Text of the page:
Can you change parameters on constant functions?

I’m confused why I’m able to reassign the value of the constant variable plantNeedsWater in the following code:

const plantNeedsWater = function(day) {
  if (day === 'Wednesday')
    {return true}
  else {
    return false;
  }
}

console.log(plantNeedsWater('Tuesday'));

console.log(plantNeedsWater('Wednesday'))

//outputs false, true

I was imagining that by calling the function, initially plantNeedsWater evaluates to a constant ‘falsey’ boolean, but then by calling the function a second time, you can change it to a truthy. Does this effectively destroy the original plantNeedsWater value by overwriting it?

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The only thing constant is the name and the assigned function. Parameters are not in the same scope. That’s why we can run the function over and over with different inputs.

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Thanks for your reply. So to be clear, in the above code:

const plantNeedsWater = function(day){
}

is a function only, and not a variable declaration, right? Effectively the same as if I had typed:

function plantNeedsWater(day){
}

Can the function’s contents be changed later if I declared a function like:

let plantNeedsWater = function(day){
}

Through experimentation, I determined “yes” is the answer to the above questions. Thanks for your help!

No. The above is hoisted as a declared function; the preceding is hoisted as a variable, which expression will be caught on the next pass.

When we assign using = in our code, the right hand side does not get hoisted. That is why we call them function expressions; they appear on the right hand side of an equals sign. On that side they are values.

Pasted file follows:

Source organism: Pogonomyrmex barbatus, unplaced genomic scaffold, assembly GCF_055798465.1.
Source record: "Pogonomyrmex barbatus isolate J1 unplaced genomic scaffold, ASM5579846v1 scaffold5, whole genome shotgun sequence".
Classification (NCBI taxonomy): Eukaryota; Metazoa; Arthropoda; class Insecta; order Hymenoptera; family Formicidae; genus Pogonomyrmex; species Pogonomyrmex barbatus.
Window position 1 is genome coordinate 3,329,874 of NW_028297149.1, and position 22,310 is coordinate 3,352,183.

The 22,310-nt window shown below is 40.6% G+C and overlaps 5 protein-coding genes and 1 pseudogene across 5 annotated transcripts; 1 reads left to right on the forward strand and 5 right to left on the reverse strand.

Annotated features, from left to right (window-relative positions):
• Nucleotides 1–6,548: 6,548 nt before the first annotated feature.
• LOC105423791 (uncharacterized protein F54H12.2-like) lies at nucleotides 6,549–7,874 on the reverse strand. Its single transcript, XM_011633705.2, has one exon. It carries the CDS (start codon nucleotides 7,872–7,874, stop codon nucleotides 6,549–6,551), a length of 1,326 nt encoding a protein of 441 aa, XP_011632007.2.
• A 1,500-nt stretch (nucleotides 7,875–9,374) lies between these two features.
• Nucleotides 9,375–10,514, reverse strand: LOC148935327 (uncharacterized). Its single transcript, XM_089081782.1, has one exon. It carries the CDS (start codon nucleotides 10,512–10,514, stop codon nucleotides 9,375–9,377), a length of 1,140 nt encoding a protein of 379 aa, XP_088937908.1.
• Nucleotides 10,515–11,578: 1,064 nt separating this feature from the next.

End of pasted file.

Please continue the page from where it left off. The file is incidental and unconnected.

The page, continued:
They can also appear in arguments to other functions, in which case we refer to them as a callback. Essentially when the return value of one function given the inputs becomes the argument value of another function, per chance with additional arguments (that may include the initial inputs in some way).

Hoisting and binding are two different things to keep aware of in JS.


 > (function () {
     return foo();
     function foo(day="Wednesday"){
       return day==="Wednesday" ? "Water me!" : "Don't water me!";
     }
   })()
<- "Water me!"
 >

 > (function () {
     return foo(arguments[0]);
     function foo(day="Wednesday"){
       return day==="Wednesday" ? "Water me!" : "Don't water me!";
     }
   })('Thursday')
<- "Don't water me!"
 > 

The binding is to the return (response) value of the expression. That’s the key. Only foo was ever hoisted. Least not to mention is the arguments object which may or may not be populated. The first value may be of some interest…


This tells us that hoisting occurs within functions, not just at the global level. Whatever isn’t hoisted is treated as a value on the second pass. Recall that expressions are values, and utilize that going forward.

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